Your assessments for MWL101 require you to use scholarly peer-reviewed journal articles, as well as reliable and current non-academic sources, to support your writing. If you want to excel at university, you should always follow your assignment instructions and provide the right kind of references.
Industry reports are non-academic sources which may include various information about the industry including analysis, key companies, outlook and performance information. You can use these sources to find out more about the industry that you want to work in.
Use the following databases to find industry reports:
Industry Trend Reports (downloadable)
Deloitte Global Human Capital Trend - Rewriting the Rules for the Digital Age
Deloitte Soft Skills for Business Success - Building Australia's Future Workforce
The Future of Talent - Opportunities Unlimited
Below are a number of magazines and online resources that you may find useful in this unit.
Deakin Library subscribes to a number of databases that contain both Australian and international newspapers. Newspapers are non-academic sources that can provide you with information on your industry and on specific companies.
TIP: If you use Google to search for newspaper article, you can filter your results by date. If you are ever asked to pay for an article, you can almost always get access for free through the Library databases.
What does it mean when you are told to find and use 'academic/scholarly peer-reviewed journal articles'?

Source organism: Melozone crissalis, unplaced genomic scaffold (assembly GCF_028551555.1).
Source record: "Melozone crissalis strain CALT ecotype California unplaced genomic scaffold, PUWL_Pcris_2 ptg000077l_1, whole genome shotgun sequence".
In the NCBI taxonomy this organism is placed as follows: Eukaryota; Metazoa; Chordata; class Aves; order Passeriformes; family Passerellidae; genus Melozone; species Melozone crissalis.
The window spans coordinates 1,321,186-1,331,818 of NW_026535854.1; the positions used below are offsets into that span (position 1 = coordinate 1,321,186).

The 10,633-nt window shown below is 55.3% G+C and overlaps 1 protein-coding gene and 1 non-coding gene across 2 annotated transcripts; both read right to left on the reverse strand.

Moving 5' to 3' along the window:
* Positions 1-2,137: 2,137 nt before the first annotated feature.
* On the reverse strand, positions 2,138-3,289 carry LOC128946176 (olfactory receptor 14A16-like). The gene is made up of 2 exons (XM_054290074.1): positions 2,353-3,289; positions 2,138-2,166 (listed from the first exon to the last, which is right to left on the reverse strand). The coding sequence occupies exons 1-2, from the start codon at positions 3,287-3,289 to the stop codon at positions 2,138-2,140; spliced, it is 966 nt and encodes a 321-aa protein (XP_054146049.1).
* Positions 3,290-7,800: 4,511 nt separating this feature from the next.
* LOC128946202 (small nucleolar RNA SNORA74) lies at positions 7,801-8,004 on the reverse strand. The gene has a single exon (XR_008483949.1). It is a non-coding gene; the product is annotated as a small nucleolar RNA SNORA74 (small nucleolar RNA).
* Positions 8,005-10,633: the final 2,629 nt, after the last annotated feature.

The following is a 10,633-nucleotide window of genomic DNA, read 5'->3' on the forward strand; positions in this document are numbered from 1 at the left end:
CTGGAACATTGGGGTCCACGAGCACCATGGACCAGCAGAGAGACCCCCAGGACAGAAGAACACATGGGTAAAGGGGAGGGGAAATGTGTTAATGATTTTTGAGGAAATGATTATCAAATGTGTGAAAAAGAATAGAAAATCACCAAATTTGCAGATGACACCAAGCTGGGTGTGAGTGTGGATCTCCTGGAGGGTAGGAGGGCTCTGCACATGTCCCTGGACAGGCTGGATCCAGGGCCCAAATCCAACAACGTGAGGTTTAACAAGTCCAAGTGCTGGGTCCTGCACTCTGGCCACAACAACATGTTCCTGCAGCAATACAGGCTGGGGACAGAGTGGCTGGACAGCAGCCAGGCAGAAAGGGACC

Find Scholarly Peer-Reviewed Journal Articles:
You can use Library Advanced Search to find journal articles across a wide variety of databases:
Select 'Scholarly (Peer Reviewed) Journals' from the left panel filter options. Here you can also filter the date for more current articles.
Alternatively, you can search in individual databases using the Library' A-Z Databases page.
Some key databases for Business include:
How current is the information?
Do you need current information, older sources or both?
When was the resource last updated?
If there are references and links, how current are they
Who is the intended audience?
Does it help me answer a question or solve a problem?
Will it lead to other information?
Does it provide evidence for or support my ideas?
What does it add to my work?
Who is the author, publisher, source or sponsor of the information?
Are the authors' and/or publishers' affiliations clear?
What is their reason for publishing the material?
For websites, does the domain of the URL tell you anything about the author or source (.gov, .edu, .com, .org)
Where does the information come from?
Is the information supported by evidence?
Can that evidence be verified if necessary?
Are there spelling, grammar or other errors?
Has the information been reviewed or refereed?
What is the purpose of the information?
Is the information factual or opinion?
Is the information biased?
Is the information to inform, teach, sell, entertain or persuade?
Is the website sponsored or influenced by advertising revenue?